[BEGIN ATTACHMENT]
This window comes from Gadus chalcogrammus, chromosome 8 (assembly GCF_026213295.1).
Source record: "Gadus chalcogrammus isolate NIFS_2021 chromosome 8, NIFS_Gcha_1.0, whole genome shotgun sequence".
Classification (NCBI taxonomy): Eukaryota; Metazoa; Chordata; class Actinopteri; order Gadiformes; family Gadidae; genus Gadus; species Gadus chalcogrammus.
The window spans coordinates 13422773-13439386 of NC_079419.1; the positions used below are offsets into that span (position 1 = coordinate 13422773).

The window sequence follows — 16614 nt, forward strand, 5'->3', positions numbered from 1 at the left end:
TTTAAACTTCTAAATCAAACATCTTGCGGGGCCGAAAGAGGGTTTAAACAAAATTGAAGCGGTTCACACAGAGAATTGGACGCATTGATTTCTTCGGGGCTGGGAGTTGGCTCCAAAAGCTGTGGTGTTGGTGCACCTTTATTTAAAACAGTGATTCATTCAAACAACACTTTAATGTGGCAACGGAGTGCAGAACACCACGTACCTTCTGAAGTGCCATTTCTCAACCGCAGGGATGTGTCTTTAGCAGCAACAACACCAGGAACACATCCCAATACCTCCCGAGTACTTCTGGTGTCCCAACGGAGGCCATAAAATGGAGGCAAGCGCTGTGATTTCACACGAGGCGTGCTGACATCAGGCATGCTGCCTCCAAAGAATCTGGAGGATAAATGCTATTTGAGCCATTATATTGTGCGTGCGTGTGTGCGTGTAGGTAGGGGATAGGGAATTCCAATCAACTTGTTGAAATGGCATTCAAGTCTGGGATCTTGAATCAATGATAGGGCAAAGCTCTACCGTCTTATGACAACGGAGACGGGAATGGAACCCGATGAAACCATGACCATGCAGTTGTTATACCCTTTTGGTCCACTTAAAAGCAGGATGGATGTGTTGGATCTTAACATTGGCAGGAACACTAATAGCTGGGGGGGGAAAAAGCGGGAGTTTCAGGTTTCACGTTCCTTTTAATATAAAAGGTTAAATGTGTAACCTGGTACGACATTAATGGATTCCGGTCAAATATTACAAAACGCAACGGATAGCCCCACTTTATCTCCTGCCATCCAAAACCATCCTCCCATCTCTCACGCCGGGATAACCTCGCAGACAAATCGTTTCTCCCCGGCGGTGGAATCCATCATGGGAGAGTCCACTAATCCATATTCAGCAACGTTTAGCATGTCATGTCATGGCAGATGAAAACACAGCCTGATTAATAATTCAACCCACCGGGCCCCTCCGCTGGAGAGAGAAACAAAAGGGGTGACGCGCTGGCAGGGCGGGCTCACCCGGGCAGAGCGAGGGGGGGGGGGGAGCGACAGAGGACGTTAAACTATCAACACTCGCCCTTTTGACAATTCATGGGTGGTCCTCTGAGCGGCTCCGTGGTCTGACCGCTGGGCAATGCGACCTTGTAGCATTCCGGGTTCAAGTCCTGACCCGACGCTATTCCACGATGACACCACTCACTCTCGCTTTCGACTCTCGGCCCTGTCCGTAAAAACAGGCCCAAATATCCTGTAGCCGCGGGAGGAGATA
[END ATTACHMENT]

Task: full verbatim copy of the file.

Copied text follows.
This window comes from Gadus chalcogrammus, chromosome 8 (assembly GCF_026213295.1).
Source record: "Gadus chalcogrammus isolate NIFS_2021 chromosome 8, NIFS_Gcha_1.0, whole genome shotgun sequence".
Classification (NCBI taxonomy): Eukaryota; Metazoa; Chordata; class Actinopteri; order Gadiformes; family Gadidae; genus Gadus; species Gadus chalcogrammus.
The window spans coordinates 13422773-13439386 of NC_079419.1; the positions used below are offsets into that span (position 1 = coordinate 13422773).

The window sequence follows — 16614 nt, forward strand, 5'->3', positions numbered from 1 at the left end:
TTTAAACTTCTAAATCAAACATCTTGCGGGGCCGAAAGAGGGTTTAAACAAAATTGAAGCGGTTCACACAGAGAATTGGACGCATTGATTTCTTCGGGGCTGGGAGTTGGCTCCAAAAGCTGTGGTGTTGGTGCACCTTTATTTAAAACAGTGATTCATTCAAACAACACTTTAATGTGGCAACGGAGTGCAGAACACCACGTACCTTCTGAAGTGCCATTTCTCAACCGCAGGGATGTGTCTTTAGCAGCAACAACACCAGGAACACATCCCAATACCTCCCGAGTACTTCTGGTGTCCCAACGGAGGCCATAAAATGGAGGCAAGCGCTGTGATTTCACACGAGGCGTGCTGACATCAGGCATGCTGCCTCCAAAGAATCTGGAGGATAAATGCTATTTGAGCCATTATATTGTGCGTGCGTGTGTGCGTGTAGGTAGGGGATAGGGAATTCCAATCAACTTGTTGAAATGGCATTCAAGTCTGGGATCTTGAATCAATGATAGGGCAAAGCTCTACCGTCTTATGACAACGGAGACGGGAATGGAACCCGATGAAACCATGACCATGCAGTTGTTATACCCTTTTGGTCCACTTAAAAGCAGGATGGATGTGTTGGATCTTAACATTGGCAGGAACACTAATAGCTGGGGGGGGAAAAAGCGGGAGTTTCAGGTTTCACGTTCCTTTTAATATAAAAGGTTAAATGTGTAACCTGGTACGACATTAATGGATTCCGGTCAAATATTACAAAACGCAACGGATAGCCCCACTTTATCTCCTGCCATCCAAAACCATCCTCCCATCTCTCACGCCGGGATAACCTCGCAGACAAATCGTTTCTCCCCGGCGGTGGAATCCATCATGGGAGAGTCCACTAATCCATATTCAGCAACGTTTAGCATGTCATGTCATGGCAGATGAAAACACAGCCTGATTAATAATTCAACCCACCGGGCCCCTCCGCTGGAGAGAGAAACAAAAGGGGTGACGCGCTGGCAGGGCGGGCTCACCCGGGCAGAGCGAGGGGGGGGGGGGAGCGACAGAGGACGTTAAACTATCAACACTCGCCCTTTTGACAATTCATGGGTGGTCCTCTGAGCGGCTCCGTGGTCTGACCGCTGGGCAATGCGACCTTGTAGCATTCCGGGTTCAAGTCCTGACCCGACGCTATTCCACGATGACACCACTCACTCTCGCTTTCGACTCTCGGCCCTGTCCGTAAAAACAGGCCCAAATATCCTGTAGCCGCGGGAGGAGATA